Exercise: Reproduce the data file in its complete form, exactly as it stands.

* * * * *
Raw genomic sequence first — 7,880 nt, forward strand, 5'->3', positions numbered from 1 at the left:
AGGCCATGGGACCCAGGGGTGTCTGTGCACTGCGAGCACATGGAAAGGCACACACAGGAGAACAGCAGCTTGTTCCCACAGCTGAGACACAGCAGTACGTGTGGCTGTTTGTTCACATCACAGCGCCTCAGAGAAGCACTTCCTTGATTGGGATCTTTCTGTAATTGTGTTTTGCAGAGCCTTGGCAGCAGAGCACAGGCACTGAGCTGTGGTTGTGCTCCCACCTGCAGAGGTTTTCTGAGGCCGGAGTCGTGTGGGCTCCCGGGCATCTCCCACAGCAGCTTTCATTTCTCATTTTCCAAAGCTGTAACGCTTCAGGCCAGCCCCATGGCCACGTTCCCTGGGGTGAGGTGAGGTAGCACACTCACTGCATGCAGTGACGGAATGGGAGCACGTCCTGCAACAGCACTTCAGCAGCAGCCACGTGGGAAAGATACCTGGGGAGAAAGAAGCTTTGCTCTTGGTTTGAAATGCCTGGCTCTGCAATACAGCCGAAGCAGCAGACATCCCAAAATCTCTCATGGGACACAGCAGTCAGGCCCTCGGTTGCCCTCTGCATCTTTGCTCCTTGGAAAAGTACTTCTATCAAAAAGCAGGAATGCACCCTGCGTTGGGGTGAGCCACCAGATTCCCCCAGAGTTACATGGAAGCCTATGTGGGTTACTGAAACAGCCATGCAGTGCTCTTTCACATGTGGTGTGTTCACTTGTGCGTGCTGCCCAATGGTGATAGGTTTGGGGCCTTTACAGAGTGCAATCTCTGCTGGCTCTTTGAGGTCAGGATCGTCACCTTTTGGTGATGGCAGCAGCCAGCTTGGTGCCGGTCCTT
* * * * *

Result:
Raw genomic sequence first — 7,880 nt, forward strand, 5'->3', positions numbered from 1 at the left:
AGGCCATGGGACCCAGGGGTGTCTGTGCACTGCGAGCACATGGAAAGGCACACACAGGAGAACAGCAGCTTGTTCCCACAGCTGAGACACAGCAGTACGTGTGGCTGTTTGTTCACATCACAGCGCCTCAGAGAAGCACTTCCTTGATTGGGATCTTTCTGTAATTGTGTTTTGCAGAGCCTTGGCAGCAGAGCACAGGCACTGAGCTGTGGTTGTGCTCCCACCTGCAGAGGTTTTCTGAGGCCGGAGTCGTGTGGGCTCCCGGGCATCTCCCACAGCAGCTTTCATTTCTCATTTTCCAAAGCTGTAACGCTTCAGGCCAGCCCCATGGCCACGTTCCCTGGGGTGAGGTGAGGTAGCACACTCACTGCATGCAGTGACGGAATGGGAGCACGTCCTGCAACAGCACTTCAGCAGCAGCCACGTGGGAAAGATACCTGGGGAGAAAGAAGCTTTGCTCTTGGTTTGAAATGCCTGGCTCTGCAATACAGCCGAAGCAGCAGACATCCCAAAATCTCTCATGGGACACAGCAGTCAGGCCCTCGGTTGCCCTCTGCATCTTTGCTCCTTGGAAAAGTACTTCTATCAAAAAGCAGGAATGCACCCTGCGTTGGGGTGAGCCACCAGATTCCCCCAGAGTTACATGGAAGCCTATGTGGGTTACTGAAACAGCCATGCAGTGCTCTTTCACATGTGGTGTGTTCACTTGTGCGTGCTGCCCAATGGTGATAGGTTTGGGGCCTTTACAGAGTGCAATCTCTGCTGGCTCTTTGAGGTCAGGATCGTCACCTTTTGGTGATGGCAGCAGCCAGCTTGGTGCCGGTCCTT